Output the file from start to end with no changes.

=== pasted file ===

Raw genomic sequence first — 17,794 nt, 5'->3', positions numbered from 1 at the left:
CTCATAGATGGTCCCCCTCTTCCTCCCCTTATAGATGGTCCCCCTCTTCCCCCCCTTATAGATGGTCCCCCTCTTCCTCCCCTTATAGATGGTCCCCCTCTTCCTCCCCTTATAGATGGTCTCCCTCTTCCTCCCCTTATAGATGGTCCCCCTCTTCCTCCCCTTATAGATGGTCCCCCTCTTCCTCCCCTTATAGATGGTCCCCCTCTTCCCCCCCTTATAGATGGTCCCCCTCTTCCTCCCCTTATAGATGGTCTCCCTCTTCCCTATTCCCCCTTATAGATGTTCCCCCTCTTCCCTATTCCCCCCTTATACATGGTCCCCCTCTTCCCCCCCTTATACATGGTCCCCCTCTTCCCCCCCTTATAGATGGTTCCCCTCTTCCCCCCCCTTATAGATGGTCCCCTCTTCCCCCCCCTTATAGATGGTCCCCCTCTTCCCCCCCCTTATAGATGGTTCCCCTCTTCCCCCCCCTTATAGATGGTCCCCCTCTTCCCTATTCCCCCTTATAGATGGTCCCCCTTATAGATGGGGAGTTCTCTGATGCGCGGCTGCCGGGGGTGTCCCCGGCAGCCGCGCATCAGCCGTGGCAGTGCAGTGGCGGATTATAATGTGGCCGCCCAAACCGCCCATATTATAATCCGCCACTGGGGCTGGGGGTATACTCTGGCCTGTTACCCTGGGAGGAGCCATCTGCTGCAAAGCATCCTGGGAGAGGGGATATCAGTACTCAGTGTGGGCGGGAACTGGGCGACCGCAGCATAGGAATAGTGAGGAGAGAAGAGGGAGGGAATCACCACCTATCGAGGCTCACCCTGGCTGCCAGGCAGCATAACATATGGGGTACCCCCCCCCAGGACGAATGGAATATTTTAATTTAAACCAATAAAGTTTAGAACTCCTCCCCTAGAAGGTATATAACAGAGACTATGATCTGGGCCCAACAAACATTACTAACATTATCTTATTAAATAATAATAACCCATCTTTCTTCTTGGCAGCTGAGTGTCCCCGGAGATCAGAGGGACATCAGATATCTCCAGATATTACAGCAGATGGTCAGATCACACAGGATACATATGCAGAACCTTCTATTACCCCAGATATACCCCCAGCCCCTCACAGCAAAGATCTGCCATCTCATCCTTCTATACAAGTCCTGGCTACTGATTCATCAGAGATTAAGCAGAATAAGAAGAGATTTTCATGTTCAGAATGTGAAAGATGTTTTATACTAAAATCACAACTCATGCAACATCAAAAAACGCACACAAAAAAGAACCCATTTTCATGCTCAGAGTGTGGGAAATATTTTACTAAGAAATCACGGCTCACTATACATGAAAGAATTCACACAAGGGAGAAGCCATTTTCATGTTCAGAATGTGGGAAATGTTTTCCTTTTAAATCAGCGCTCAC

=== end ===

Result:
Raw genomic sequence first — 17,794 nt, 5'->3', positions numbered from 1 at the left:
CTCATAGATGGTCCCCCTCTTCCTCCCCTTATAGATGGTCCCCCTCTTCCCCCCCTTATAGATGGTCCCCCTCTTCCTCCCCTTATAGATGGTCCCCCTCTTCCTCCCCTTATAGATGGTCTCCCTCTTCCTCCCCTTATAGATGGTCCCCCTCTTCCTCCCCTTATAGATGGTCCCCCTCTTCCTCCCCTTATAGATGGTCCCCCTCTTCCCCCCCTTATAGATGGTCCCCCTCTTCCTCCCCTTATAGATGGTCTCCCTCTTCCCTATTCCCCCTTATAGATGTTCCCCCTCTTCCCTATTCCCCCCTTATACATGGTCCCCCTCTTCCCCCCCTTATACATGGTCCCCCTCTTCCCCCCCTTATAGATGGTTCCCCTCTTCCCCCCCCTTATAGATGGTCCCCTCTTCCCCCCCCTTATAGATGGTCCCCCTCTTCCCCCCCCTTATAGATGGTTCCCCTCTTCCCCCCCCTTATAGATGGTCCCCCTCTTCCCTATTCCCCCTTATAGATGGTCCCCCTTATAGATGGGGAGTTCTCTGATGCGCGGCTGCCGGGGGTGTCCCCGGCAGCCGCGCATCAGCCGTGGCAGTGCAGTGGCGGATTATAATGTGGCCGCCCAAACCGCCCATATTATAATCCGCCACTGGGGCTGGGGGTATACTCTGGCCTGTTACCCTGGGAGGAGCCATCTGCTGCAAAGCATCCTGGGAGAGGGGATATCAGTACTCAGTGTGGGCGGGAACTGGGCGACCGCAGCATAGGAATAGTGAGGAGAGAAGAGGGAGGGAATCACCACCTATCGAGGCTCACCCTGGCTGCCAGGCAGCATAACATATGGGGTACCCCCCCCCAGGACGAATGGAATATTTTAATTTAAACCAATAAAGTTTAGAACTCCTCCCCTAGAAGGTATATAACAGAGACTATGATCTGGGCCCAACAAACATTACTAACATTATCTTATTAAATAATAATAACCCATCTTTCTTCTTGGCAGCTGAGTGTCCCCGGAGATCAGAGGGACATCAGATATCTCCAGATATTACAGCAGATGGTCAGATCACACAGGATACATATGCAGAACCTTCTATTACCCCAGATATACCCCCAGCCCCTCACAGCAAAGATCTGCCATCTCATCCTTCTATACAAGTCCTGGCTACTGATTCATCAGAGATTAAGCAGAATAAGAAGAGATTTTCATGTTCAGAATGTGAAAGATGTTTTATACTAAAATCACAACTCATGCAACATCAAAAAACGCACACAAAAAAGAACCCATTTTCATGCTCAGAGTGTGGGAAATATTTTACTAAGAAATCACGGCTCACTATACATGAAAGAATTCACACAAGGGAGAAGCCATTTTCATGTTCAGAATGTGGGAAATGTTTTCCTTTTAAATCAGCGCTCAC